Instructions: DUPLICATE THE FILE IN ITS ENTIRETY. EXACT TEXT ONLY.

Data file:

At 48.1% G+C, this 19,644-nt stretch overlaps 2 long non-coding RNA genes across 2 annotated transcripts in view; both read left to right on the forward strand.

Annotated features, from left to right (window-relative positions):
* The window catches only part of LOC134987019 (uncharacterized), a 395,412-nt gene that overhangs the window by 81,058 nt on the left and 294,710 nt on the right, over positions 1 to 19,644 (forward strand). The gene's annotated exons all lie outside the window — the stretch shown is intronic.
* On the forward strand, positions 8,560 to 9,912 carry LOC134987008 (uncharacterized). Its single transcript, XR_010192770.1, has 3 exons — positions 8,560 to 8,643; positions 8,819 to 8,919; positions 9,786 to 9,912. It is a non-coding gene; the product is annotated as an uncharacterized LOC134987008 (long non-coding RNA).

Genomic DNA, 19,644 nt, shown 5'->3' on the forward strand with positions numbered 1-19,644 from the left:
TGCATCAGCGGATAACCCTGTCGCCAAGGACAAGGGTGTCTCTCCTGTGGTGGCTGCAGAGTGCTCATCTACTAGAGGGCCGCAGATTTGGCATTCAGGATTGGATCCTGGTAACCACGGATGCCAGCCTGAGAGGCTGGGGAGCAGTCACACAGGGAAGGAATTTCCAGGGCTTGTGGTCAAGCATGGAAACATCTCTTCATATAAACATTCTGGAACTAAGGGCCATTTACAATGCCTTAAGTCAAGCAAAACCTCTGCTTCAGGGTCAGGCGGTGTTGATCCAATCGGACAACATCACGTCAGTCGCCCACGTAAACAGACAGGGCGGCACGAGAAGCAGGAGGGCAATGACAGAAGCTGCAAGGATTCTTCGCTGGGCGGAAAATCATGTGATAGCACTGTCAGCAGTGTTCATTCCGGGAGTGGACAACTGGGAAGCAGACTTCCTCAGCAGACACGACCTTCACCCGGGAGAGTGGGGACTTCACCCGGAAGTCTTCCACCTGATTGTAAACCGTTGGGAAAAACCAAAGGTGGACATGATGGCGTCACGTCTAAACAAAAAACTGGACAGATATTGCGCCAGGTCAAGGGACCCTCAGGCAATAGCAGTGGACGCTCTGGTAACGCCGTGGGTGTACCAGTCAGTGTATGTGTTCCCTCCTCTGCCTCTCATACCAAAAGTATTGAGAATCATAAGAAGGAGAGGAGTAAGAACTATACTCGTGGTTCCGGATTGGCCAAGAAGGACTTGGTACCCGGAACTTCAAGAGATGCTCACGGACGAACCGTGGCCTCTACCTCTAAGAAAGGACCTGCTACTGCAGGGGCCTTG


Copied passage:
At 48.1% G+C, this 19,644-nt stretch overlaps 2 long non-coding RNA genes across 2 annotated transcripts in view; both read left to right on the forward strand.

Annotated features, from left to right (window-relative positions):
* The window catches only part of LOC134987019 (uncharacterized), a 395,412-nt gene that overhangs the window by 81,058 nt on the left and 294,710 nt on the right, over positions 1 to 19,644 (forward strand). The gene's annotated exons all lie outside the window — the stretch shown is intronic.
* On the forward strand, positions 8,560 to 9,912 carry LOC134987008 (uncharacterized). Its single transcript, XR_010192770.1, has 3 exons — positions 8,560 to 8,643; positions 8,819 to 8,919; positions 9,786 to 9,912. It is a non-coding gene; the product is annotated as an uncharacterized LOC134987008 (long non-coding RNA).

Genomic DNA, 19,644 nt, shown 5'->3' on the forward strand with positions numbered 1-19,644 from the left:
TGCATCAGCGGATAACCCTGTCGCCAAGGACAAGGGTGTCTCTCCTGTGGTGGCTGCAGAGTGCTCATCTACTAGAGGGCCGCAGATTTGGCATTCAGGATTGGATCCTGGTAACCACGGATGCCAGCCTGAGAGGCTGGGGAGCAGTCACACAGGGAAGGAATTTCCAGGGCTTGTGGTCAAGCATGGAAACATCTCTTCATATAAACATTCTGGAACTAAGGGCCATTTACAATGCCTTAAGTCAAGCAAAACCTCTGCTTCAGGGTCAGGCGGTGTTGATCCAATCGGACAACATCACGTCAGTCGCCCACGTAAACAGACAGGGCGGCACGAGAAGCAGGAGGGCAATGACAGAAGCTGCAAGGATTCTTCGCTGGGCGGAAAATCATGTGATAGCACTGTCAGCAGTGTTCATTCCGGGAGTGGACAACTGGGAAGCAGACTTCCTCAGCAGACACGACCTTCACCCGGGAGAGTGGGGACTTCACCCGGAAGTCTTCCACCTGATTGTAAACCGTTGGGAAAAACCAAAGGTGGACATGATGGCGTCACGTCTAAACAAAAAACTGGACAGATATTGCGCCAGGTCAAGGGACCCTCAGGCAATAGCAGTGGACGCTCTGGTAACGCCGTGGGTGTACCAGTCAGTGTATGTGTTCCCTCCTCTGCCTCTCATACCAAAAGTATTGAGAATCATAAGAAGGAGAGGAGTAAGAACTATACTCGTGGTTCCGGATTGGCCAAGAAGGACTTGGTACCCGGAACTTCAAGAGATGCTCACGGACGAACCGTGGCCTCTACCTCTAAGAAAGGACCTGCTACTGCAGGGGCCTTG